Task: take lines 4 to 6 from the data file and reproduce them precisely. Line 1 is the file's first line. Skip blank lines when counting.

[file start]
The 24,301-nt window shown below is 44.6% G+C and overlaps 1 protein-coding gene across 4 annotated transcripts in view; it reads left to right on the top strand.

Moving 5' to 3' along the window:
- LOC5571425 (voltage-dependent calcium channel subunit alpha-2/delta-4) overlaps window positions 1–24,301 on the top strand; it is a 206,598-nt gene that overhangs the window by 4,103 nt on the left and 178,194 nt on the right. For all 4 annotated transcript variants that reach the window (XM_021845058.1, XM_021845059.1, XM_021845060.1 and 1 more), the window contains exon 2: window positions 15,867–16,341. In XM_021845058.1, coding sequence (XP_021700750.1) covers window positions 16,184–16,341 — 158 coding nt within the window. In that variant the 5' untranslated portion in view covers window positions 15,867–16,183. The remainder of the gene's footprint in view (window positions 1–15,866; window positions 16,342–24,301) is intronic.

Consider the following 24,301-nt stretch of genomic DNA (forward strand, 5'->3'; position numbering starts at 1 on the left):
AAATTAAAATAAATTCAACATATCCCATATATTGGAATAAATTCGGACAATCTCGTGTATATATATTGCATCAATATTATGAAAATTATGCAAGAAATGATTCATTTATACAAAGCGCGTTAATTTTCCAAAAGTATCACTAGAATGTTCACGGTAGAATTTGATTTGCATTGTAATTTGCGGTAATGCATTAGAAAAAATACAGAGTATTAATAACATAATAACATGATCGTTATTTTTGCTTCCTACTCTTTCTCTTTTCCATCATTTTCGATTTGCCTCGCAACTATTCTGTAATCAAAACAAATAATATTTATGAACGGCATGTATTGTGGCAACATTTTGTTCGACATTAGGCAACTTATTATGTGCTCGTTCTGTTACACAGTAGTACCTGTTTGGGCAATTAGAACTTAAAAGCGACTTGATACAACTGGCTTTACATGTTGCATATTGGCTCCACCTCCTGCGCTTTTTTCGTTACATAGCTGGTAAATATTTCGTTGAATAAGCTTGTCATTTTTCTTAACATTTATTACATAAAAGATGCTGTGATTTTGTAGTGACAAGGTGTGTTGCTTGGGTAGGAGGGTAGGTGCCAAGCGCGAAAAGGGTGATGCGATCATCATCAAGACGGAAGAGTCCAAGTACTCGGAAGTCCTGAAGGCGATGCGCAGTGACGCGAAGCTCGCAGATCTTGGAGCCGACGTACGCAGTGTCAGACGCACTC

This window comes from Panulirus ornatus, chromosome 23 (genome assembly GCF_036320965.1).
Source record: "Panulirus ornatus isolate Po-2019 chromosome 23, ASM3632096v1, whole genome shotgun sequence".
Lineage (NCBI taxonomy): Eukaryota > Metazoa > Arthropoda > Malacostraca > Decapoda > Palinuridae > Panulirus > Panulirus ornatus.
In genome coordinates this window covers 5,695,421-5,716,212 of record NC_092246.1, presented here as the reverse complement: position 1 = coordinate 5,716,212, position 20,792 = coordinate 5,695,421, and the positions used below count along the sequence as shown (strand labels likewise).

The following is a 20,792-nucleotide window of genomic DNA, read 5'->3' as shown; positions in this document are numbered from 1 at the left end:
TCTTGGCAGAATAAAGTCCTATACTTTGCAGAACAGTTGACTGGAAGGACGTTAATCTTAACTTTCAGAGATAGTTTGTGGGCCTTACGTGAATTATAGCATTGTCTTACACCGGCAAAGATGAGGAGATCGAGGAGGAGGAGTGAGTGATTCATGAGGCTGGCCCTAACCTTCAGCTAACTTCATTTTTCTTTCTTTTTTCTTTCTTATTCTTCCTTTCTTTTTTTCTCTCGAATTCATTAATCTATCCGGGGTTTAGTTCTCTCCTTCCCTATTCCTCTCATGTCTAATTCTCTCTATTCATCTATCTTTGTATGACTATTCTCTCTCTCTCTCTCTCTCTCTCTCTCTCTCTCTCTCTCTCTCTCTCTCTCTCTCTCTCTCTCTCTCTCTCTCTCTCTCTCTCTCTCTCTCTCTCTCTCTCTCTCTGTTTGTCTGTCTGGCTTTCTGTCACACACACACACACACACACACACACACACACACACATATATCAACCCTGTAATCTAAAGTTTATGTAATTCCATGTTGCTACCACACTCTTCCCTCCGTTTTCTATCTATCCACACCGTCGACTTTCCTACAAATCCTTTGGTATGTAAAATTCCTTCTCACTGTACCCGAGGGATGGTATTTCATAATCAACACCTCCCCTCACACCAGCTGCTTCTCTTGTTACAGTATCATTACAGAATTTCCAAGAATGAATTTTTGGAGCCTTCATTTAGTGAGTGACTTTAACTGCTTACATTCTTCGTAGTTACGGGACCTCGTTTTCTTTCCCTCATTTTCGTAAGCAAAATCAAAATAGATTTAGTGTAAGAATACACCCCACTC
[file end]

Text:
Consider the following 24,301-nt stretch of genomic DNA (forward strand, 5'->3'; position numbering starts at 1 on the left):
AAATTAAAATAAATTCAACATATCCCATATATTGGAATAAATTCGGACAATCTCGTGTATATATATTGCATCAATATTATGAAAATTATGCAAGAAATGATTCATTTATACAAAGCGCGTTAATTTTCCAAAAGTATCACTAGAATGTTCACGGTAGAATTTGATTTGCATTGTAATTTGCGGTAATGCATTAGAAAAAATACAGAGTATTAATAACATAATAACATGATCGTTATTTTTGCTTCCTACTCTTTCTCTTTTCCATCATTTTCGATTTGCCTCGCAACTATTCTGTAATCAAAACAAATAATATTTATGAACGGCATGTATTGTGGCAACATTTTGTTCGACATTAGGCAACTTATTATGTGCTCGTTCTGTTACACAGTAGTACCTGTTTGGGCAATTAGAACTTAAAAGCGACTTGATACAACTGGCTTTACATGTTGCATATTGGCTCCACCTCCTGCGCTTTTTTCGTTACATAGCTGGTAAATATTTCGTTGAATAAGCTTGTCATTTTTCTTAACATTTATTACATAAAAGATGCTGTGATTTTGTAGTGACAAGGTGTGTTGCTTGGGTAGGAGGGTAGGTGCCAAGCGCGAAAAGGGTGATGCGATCATCATCAAGACGGAAGAGTCCAAGTACTCGGAAGTCCTGAAGGCGATGCGCAGTGACGCGAAGCTCGCAGATCTTGGAGCCGACGTACGCAGTGTCAGACGCACTC

This window comes from Panulirus ornatus, chromosome 23 (genome assembly GCF_036320965.1).